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Coypu Campaign, East Anglia

Volume 722: debated on Tuesday 21 December 1965

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asked the Minister of Agriculture, Fisheries and Food if he will make a statement about the coypu campaign which his Department has undertaken in East Anglia during the past three years.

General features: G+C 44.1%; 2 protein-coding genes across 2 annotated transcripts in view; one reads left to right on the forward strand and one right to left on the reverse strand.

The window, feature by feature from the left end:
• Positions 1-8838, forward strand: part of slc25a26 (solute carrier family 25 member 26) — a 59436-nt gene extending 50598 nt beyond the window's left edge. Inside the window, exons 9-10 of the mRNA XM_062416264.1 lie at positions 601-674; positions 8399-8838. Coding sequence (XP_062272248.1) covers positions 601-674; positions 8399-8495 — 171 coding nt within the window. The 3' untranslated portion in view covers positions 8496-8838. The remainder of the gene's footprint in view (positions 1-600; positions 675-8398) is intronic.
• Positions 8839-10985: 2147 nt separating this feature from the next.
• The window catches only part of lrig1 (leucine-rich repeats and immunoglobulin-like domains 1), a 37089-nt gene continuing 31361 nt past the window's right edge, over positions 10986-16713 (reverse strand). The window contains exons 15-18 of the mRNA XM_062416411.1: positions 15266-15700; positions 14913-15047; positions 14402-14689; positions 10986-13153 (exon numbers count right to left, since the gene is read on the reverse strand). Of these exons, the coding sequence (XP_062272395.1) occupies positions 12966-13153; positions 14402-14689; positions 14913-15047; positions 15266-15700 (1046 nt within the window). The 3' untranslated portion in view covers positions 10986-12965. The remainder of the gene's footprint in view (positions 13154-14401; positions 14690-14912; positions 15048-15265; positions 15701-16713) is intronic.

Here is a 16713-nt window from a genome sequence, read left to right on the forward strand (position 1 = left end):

The campaign which opened in August 1962, will end on the 31st of this month. The coypu or nutria is a South American aquatic rodent which was introduced into Great Britain about 1930 for fur farming purposes. As a result of escapes from farms coypus established themselves in Norfolk and Suffolk and spread to neighbouring counties. It became clear that this animal was capable of causing serious damage to agricultural crops, especially sugar beet and other roots, as well as undermining the banks of rivers and dykes. It was therefore decided to launch a special campaign to bring the coypu under control.Coypus have been systematically cleared by working inwards through Norfolk and North Suffolk through the heart of the infestation in the Norfolk Broads. In the more inaccessible areas of the Broads themselves, total eradication is not possible, but even there the coypu population has been reduced to manageable limits. As a result of this campaign, farmers and other occupiers should now be able to deal with the pest as is their responsibility. My Department will advise if individual occupiers need help and rabbit clearance societies will continue to receive grant for work against the coypu. The Joint Parliamentary Secretary will attend a meeting in Norwich on 6th January, 1966 to outline plans for ensuring that the pest does not reestablish itself, and he will convey my thanks to the many organisations which have contributed to the success of the campaign.